Here is the ethtool output for one of the ports on the X710-T4 card:

Supported ports: [ TP ]
Supported link modes: 100baseT/Full
1000baseT/Full
10000baseT/Full

Supported pause frame use: Symmetric
Supports auto-negotiation: Yes
Supported FEC modes: Not reported
Advertised link modes: 100baseT/Full
1000baseT/Full
10000baseT/Full

Advertised pause frame use: No
Advertised auto-negotiation: Yes
Advertised FEC modes: Not reported
Speed: 10000Mb/s
Duplex: Full
Port: Twisted Pair
PHYAD: 0
Transceiver: internal
Auto-negotiation: on
MDI-X: Unknown
Supports Wake-on: g
Wake-on: g
Current message level: 0x00000007 (7)
drv probe link
Link detected: yes

The newer controller adds support for 2.5GbE and 5GbE speeds so it is not just a power consumption upgrade.

Intel X710-T4L Performance

We received about the performance we would expect from a solution like this. First, we looked at quad 10Gbase-T performance:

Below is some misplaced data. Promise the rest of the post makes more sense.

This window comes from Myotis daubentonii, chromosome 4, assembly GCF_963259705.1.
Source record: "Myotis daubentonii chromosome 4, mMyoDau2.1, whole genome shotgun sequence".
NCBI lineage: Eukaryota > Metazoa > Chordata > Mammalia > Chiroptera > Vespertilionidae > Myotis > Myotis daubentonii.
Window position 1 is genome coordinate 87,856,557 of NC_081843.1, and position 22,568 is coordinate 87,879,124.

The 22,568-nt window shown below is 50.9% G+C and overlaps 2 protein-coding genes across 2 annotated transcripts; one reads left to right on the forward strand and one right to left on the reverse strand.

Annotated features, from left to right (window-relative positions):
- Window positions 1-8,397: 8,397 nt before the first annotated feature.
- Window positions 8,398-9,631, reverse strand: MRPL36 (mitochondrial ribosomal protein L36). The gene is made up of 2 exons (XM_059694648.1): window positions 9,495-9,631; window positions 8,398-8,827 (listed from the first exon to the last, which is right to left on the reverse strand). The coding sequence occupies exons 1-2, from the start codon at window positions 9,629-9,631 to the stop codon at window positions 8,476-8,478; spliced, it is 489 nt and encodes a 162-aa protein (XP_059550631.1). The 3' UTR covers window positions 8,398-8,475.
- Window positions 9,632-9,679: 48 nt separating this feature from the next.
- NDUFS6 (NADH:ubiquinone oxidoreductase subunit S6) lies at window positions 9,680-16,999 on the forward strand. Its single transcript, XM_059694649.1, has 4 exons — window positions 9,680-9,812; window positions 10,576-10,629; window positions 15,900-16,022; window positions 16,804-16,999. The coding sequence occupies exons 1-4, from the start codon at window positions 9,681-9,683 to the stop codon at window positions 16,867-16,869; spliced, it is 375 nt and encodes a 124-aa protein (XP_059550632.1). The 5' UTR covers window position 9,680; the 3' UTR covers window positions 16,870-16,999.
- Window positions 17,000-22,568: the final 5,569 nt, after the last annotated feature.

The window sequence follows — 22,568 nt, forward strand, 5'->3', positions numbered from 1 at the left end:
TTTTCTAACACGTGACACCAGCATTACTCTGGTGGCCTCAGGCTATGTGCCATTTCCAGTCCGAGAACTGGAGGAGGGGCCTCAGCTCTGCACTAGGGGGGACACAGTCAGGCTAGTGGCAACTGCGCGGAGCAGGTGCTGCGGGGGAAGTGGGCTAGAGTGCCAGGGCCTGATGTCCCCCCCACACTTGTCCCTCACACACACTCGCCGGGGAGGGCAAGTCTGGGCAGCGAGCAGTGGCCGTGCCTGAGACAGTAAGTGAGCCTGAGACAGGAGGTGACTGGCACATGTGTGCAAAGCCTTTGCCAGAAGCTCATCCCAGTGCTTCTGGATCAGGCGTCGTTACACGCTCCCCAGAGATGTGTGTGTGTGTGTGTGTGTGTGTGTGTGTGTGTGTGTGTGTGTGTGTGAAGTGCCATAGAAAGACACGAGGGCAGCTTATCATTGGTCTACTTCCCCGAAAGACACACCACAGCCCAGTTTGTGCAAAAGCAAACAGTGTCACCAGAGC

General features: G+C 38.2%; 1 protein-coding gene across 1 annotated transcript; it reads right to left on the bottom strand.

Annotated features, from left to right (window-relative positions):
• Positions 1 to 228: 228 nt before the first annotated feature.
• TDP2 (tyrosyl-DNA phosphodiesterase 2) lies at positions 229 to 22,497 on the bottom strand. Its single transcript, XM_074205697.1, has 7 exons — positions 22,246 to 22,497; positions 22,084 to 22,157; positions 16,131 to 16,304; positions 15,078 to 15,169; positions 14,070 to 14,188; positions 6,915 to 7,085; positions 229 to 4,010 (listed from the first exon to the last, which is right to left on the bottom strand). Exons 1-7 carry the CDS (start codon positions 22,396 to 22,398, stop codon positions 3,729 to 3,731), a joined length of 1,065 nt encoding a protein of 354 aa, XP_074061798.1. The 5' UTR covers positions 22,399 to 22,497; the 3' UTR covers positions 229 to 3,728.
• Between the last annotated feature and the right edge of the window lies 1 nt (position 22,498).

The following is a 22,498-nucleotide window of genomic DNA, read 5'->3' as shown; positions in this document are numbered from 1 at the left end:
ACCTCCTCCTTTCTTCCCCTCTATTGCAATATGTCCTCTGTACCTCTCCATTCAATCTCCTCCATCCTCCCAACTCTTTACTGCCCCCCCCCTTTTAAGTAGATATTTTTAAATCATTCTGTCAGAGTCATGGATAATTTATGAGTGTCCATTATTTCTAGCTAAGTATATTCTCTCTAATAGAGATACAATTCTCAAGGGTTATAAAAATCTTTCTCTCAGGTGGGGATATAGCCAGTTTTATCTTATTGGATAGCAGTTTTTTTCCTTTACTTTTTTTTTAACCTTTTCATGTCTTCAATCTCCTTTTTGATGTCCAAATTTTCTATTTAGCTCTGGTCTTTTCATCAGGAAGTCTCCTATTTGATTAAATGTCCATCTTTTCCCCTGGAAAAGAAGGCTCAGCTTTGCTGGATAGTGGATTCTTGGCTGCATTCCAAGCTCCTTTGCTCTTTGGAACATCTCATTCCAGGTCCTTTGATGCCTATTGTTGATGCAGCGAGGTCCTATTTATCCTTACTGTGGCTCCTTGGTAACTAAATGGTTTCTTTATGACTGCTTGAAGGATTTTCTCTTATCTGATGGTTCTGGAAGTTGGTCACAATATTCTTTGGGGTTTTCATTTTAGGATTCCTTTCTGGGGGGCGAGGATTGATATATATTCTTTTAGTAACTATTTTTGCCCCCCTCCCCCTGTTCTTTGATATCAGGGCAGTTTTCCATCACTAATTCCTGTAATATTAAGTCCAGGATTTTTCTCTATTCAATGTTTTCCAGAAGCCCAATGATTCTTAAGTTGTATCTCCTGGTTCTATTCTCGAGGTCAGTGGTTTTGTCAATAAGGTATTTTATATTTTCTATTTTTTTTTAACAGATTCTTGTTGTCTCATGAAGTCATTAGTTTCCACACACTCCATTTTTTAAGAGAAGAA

Intel X710 T4L 10GbE Performance
Intel X710 T4L 10GbE Performance

Next we looked at multi-gig performance running at 1GbE, 2.5GbE, 5GbE, and 10GbE speeds:

Intel X710 T4L Multi Gig Performance
Intel X710 T4L Multi Gig Performance

This is fairly basic testing, but we were able to confirm that the new multi-gig functionality is working. That is what we would want to see from this NIC.

Final Words

While to a casual observer the Intel X710-T4L and the X710-T4 may seem like very similar parts, they actually present a generational gap. When we discuss Intel CPUs, we discuss generation-on-generation performance improvement. Here, we get new multi-gig features and effectively half the power consumption.

Intel X710 T4L 10Gbase T Ports
Intel X710 T4L 10Gbase T Ports

One other difference that we did not mention is pricing. The new list price for the X710-T4L is around $100 less than the older X710-T4 (roughly $500 versus $600 but street pricing is different.) So lower pricing, lower power, and more features feel like this is an obvious choice. If you are buying a new quad-port 10Gbase-T NIC, the Intel X710-T4L is our clear recommendation over the X710-T4 at this point.

11 COMMENTS

  1. $503 – $521 MSRP on Ark Intel.
    $650 – $680 brand new on eBay. Scalpers are really scalping everything.